Michael Semple is a professor at the Senator George J. Mitchell Institute for Global Peace, Security and Justice at Queen’s University Belfast. He studies innovative approaches to peacemaking and engagement with militant Islamic movements in Afghanistan and South Asia. He worked as a political officer on the United Nations team that helped to implement the Bonn Accord in Afghanistan after 2001 and served as deputy to the European Union special representative to Afghanistan from 2004 to 2007. He continues to advise governments and parties involved in the Afghan peace process. From 2009 to 2013, he was a senior research fellow at the Carr Center for Human Rights Policy at the Harvard Kennedy School, and he also participated in the Afghanistan-Pakistan Senior Advisory Group at the United States Institute for Peace. His writing has appeared in Foreign Affairs, Foreign Policy, Quartz and other publications.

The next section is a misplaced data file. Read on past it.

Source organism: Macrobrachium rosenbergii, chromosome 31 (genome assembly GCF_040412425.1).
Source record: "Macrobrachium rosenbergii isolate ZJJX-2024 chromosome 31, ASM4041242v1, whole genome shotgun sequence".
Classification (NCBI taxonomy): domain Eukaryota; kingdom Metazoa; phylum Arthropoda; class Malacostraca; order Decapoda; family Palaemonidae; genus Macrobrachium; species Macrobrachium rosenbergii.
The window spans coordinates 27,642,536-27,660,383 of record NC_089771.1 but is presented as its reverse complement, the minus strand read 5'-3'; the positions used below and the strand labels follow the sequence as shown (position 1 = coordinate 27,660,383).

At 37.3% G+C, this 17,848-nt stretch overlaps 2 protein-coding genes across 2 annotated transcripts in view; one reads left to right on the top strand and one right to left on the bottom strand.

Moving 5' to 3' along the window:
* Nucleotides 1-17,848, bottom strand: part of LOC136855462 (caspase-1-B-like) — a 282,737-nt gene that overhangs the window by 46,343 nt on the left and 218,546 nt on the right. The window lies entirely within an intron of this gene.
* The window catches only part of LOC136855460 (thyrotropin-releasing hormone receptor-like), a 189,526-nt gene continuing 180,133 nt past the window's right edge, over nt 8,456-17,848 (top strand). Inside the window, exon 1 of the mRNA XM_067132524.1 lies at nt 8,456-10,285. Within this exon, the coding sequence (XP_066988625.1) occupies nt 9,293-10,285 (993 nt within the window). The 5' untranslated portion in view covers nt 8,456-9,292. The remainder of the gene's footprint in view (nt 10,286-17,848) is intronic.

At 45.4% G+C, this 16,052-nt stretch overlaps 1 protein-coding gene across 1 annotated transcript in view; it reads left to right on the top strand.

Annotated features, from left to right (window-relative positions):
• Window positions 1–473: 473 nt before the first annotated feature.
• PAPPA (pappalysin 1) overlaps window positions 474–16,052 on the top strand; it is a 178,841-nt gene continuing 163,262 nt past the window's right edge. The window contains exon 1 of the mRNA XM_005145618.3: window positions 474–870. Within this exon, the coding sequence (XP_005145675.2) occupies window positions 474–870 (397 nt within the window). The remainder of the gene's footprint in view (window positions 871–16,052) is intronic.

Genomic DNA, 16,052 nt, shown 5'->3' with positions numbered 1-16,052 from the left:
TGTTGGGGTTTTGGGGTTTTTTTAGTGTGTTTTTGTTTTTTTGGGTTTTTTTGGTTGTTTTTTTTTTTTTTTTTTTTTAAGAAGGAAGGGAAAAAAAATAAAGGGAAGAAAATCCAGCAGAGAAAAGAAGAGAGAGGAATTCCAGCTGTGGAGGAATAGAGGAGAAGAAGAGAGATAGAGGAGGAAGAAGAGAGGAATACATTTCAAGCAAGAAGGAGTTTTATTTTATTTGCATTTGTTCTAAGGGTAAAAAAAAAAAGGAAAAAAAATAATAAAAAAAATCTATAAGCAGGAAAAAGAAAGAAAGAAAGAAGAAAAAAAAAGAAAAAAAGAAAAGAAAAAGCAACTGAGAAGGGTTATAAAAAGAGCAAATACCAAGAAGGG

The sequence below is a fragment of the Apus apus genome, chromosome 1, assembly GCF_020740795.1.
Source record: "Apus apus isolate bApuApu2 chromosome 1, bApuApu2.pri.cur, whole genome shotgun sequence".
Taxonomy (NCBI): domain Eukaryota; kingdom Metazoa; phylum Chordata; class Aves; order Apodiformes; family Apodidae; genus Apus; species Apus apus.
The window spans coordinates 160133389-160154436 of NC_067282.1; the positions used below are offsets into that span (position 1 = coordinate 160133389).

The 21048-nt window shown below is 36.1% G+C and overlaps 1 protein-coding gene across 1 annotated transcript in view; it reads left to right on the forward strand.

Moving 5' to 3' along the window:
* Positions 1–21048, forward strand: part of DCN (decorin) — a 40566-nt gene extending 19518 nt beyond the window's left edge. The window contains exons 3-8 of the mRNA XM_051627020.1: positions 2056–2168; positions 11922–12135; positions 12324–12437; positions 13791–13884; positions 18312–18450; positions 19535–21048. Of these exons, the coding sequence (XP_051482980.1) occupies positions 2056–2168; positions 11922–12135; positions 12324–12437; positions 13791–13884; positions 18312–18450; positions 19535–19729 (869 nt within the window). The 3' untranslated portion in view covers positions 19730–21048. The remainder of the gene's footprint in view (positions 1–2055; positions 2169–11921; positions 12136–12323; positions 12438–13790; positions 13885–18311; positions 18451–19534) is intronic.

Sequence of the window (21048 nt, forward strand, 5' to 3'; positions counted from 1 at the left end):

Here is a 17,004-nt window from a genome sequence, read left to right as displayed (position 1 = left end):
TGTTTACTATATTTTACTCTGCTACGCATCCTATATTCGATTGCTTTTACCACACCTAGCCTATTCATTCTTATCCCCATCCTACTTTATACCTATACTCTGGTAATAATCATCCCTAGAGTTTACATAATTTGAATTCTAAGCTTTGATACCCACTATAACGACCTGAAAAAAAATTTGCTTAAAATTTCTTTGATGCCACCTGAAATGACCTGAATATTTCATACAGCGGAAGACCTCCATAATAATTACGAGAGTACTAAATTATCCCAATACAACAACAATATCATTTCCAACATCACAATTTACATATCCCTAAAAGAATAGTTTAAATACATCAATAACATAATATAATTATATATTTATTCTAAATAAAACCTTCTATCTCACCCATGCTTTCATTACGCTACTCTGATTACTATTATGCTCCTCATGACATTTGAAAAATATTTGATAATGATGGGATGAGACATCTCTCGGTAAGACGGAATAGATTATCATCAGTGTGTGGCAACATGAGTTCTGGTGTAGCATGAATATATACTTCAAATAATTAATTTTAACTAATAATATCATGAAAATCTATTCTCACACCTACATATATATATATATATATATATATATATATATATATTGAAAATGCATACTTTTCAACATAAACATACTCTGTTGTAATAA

In this timely and thorough volume, Michael Semple analyzes the rationale and effectiveness post-2001 attempts at reconciliation in Afghanistan. He explains the poor performance of these attempts and argues that rethinking is necessary if reconciliation is to help revive prospects for peace and stability in Afghanistan.